ATO: What you need to know about unpaid tax liabilities

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Since July 2017, the Australian Taxation Office (ATO) has had the authority to share the names of taxpayers who have unpaid liabilities with Credit Reporting Agencies. Although it applies to all types of taxpayers, businesses are the ones that are most affected by this new law. As a business owner, this measure comes with certain implications that you need to understand so as to avoid finding yourself in an untenable position. If the ATO shares your information with credit reporting agencies, that information will become public, and this can put a black mark on your business. If you have unpaid tax liabilities, here is what you need to know about this new regulation.


Do not disregard any communication from the ATO

The purpose of this regulation is not to punish or to shame businesses, it is to improve tax compliance. This means that the ATO is more likely to share your information with CRBs if you disregard any notices or communications from them. For starters, the ATO only shares information about entities that have Australian Business Numbers and tax debts that total more than $10,000. Also, the debt has to be overdue for 90 days or more for your information to be sent out. These conditions are designed to give businesses some wiggle room. The ATO will notify a business if they meet the reporting criteria, advising that they have 21 days to respond before their tax debt information is reported to CRBs. Businesses which are effectively engaging with the ATO to manage their tax debts will not have their tax debt information reported to CRBs. Watch out for any communication from them to avoid any surprises.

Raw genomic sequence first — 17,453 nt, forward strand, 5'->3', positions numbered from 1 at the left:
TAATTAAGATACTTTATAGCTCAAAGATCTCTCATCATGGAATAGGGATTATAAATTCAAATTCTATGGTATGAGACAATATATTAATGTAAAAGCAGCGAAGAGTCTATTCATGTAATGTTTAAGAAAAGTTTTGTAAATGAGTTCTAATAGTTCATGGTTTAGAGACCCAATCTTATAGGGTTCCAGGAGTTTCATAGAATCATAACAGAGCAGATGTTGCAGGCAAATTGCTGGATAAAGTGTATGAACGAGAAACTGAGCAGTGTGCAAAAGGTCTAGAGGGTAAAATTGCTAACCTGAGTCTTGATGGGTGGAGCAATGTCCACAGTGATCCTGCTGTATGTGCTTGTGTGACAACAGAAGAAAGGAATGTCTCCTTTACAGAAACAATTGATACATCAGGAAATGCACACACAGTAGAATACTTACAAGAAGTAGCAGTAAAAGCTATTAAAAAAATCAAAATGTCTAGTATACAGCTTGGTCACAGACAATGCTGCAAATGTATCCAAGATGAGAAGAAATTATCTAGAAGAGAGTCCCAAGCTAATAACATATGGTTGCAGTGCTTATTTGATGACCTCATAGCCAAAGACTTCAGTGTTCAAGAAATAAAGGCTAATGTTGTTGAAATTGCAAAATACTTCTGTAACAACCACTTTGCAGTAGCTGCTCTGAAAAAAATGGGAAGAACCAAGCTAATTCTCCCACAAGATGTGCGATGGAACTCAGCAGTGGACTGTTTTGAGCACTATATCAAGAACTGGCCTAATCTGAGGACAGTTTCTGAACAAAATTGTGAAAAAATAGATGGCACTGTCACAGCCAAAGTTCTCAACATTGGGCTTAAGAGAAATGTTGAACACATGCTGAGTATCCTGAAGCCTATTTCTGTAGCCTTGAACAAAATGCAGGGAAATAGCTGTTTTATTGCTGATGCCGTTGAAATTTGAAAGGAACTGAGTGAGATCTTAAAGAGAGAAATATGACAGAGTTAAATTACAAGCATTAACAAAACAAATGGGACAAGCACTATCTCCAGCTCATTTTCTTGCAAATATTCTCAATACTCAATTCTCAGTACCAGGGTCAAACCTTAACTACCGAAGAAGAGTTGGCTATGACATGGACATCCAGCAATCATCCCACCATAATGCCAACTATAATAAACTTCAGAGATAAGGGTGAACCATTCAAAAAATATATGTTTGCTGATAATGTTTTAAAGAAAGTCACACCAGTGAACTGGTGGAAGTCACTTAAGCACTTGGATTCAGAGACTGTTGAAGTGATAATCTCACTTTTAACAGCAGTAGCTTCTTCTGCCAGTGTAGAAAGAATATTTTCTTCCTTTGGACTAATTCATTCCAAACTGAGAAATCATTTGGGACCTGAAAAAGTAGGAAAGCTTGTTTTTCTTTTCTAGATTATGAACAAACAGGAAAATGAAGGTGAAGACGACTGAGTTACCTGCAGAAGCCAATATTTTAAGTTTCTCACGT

How your business will be affected

If your business owes a large tax debt and your information is available to the public, it’s likely to affect you negatively. First of all, when your suppliers find out about your debt, they will start to doubt your ability to meet your obligations to them. They may, therefore, try to renegotiate the terms of your contract in a bid to protect their own interests, and this will most likely be to the detriment of your business. In some cases, your suppliers may decide to terminate their relationship with your business if they feel that they can’t deal with the risk.

On the flip side, if you are a supplier, you will be able to know if your customers have large tax debts, and you can take the necessary steps to re-evaluate the terms of your agreement so as to protect your own business. As a supplier, it’s in your best interest to use this information to get the best deals for your business and to reduce your risks.

You should be particularly careful about allowing your unpaid tax liability information to get into the hands of CRBs if you are servicing a loan, or if you intend to borrow money in the future. Any default on your credit listing, even a tax default, can affect the ability of your business to take out new loans, and it may cause current creditors to be more overbearing.

What you can do to avoid getting listed

If your business already has unpaid tax liabilities, you should contact the ATO and try to work out a payment arrangement. You can also deal with the problem by restructuring your business to minimize that damage that may result from the negative credit information.

If you have a good tax planning strategy, your business is less likely to fall into the tax liability category. You should engage the services of tax accountants to help you avoid tax liabilities, or to help you resolve the problem if you are already facing it. If you are looking for advice on how to deal with unpaid tax liabilities, you can learn more on this website.

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